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I'm doing AP Physics mechanics and I'm learning about the conservation of momentum and the textbook describes the conditions for it's validity as the net force on the system must be 0. I understand how this works for frictionless systems but I was just curious as to how it applies practically since friction is always present in real life.

I know that you can bypass this by including the source of the force in the system but if you were analysing, say, a real car collision, how would you apply the conservation of momentum to it since the tires have friction? How would you include the road in the boundaries of the system if the road is connected to the entire Earth or would conservation of momentum just not apply at all in this case?

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  • $\begingroup$ If friction is internal to the system, momentum is conserved. If not, momentum is not conserved. Whether or not momentum is conserved depends heavily on the definition of the system. $\endgroup$
    – Bob D
    Apr 19, 2023 at 13:31

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how would you apply the conservation of momentum to it since the tires have friction?

This is a very good question. We know that for any system $$\Delta \vec p =\int_{t_0}^{t_f} \vec F_{net} \ dt$$ For an isolated system $\vec F_{net}=0$ which implies $\Delta \vec p=0$. In other words, as you said, momentum is conserved for an isolated system.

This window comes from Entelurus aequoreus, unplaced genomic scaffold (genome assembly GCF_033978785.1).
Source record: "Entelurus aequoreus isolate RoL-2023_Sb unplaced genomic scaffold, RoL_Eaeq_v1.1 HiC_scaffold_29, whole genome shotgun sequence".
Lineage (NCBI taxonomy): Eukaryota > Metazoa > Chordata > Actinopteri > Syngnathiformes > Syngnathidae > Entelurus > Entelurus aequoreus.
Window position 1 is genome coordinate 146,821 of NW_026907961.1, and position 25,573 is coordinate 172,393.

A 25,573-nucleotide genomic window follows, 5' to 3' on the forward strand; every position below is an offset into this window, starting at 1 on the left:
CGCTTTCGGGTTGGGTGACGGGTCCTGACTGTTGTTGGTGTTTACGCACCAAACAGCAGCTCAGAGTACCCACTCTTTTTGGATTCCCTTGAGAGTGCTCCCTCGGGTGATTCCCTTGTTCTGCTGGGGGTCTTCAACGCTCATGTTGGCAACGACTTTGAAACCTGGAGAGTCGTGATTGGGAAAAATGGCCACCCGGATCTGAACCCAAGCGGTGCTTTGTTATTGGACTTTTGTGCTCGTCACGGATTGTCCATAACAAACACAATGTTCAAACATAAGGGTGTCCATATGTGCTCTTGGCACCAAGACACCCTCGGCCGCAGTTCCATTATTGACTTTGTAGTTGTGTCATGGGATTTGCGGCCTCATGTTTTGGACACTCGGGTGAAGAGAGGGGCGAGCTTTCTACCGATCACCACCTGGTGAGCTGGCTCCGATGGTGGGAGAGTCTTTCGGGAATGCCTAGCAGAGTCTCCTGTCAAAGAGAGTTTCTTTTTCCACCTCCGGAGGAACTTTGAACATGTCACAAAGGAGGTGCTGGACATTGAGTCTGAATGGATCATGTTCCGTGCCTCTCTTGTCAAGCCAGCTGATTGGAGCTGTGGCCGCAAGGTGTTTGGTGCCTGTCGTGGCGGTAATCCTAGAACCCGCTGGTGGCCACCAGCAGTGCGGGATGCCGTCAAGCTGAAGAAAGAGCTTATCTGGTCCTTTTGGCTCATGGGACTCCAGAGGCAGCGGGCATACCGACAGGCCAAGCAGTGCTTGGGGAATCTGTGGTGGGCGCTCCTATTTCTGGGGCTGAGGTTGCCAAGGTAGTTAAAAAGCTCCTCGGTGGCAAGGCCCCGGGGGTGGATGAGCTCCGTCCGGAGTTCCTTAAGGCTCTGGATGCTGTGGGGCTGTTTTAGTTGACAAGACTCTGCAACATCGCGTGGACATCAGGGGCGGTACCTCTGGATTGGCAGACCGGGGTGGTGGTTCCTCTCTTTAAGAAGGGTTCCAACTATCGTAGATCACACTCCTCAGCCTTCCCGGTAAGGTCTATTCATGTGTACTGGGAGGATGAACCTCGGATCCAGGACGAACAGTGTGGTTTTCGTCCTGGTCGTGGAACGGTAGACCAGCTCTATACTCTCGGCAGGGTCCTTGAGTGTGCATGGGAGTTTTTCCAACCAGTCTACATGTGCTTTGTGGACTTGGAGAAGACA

For a non-isolated system we can consider the impulse $$\int_{t_0}^{t_f} \vec F_{net} \ dt=I$$ to be an "error" term from incorrectly applying the conservation of momentum to the non-isolated system.

Notice, as long as $\vec F_{net}$ is finite then as $t_f-t_0=\Delta t \rightarrow 0$ the error term $I \rightarrow 0$ also. Friction is finite. So as long as the duration of the collision is close to $0$ then we can apply the conservation of momentum to the cars during the collision despite the fact that there is friction.

So typically we will consider friction as the cars come towards the collision, we will neglect friction during the almost instantaneous collision and use conservation of momentum, and then we will consider friction again as the cars leave the collision.

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It is preferable to take the view that momentum is exactly conserved, always. What you think of as ``not conserving" is just that you neglected an interaction exchanging momentum.

In the case of friction, it is nicer to see it as that the frictional interaction is robbing the object you are looking at of momentum, transferring that momentum to the table (and maybe eventually to the entire Earth).

But we are most often considering the conservation of momentum equations in the instantaneous collision limit. In that case, the collision time is zero, and any finite force (friction in this case) multiplied by zero time of transfer, leads to zero transfer of momentum (impulse), and thus the momentum of the object just before the instantaneous interaction is equal to the same just after the interaction. As such the naïve conservation of momentum is true as long as instantaneous impulses are not happening. (If it were, then we would simply insert these impulses, and then momentum is conserved again.)

It is precisely that there are such conserved quantities that we may always keep track of the exchanges of them.

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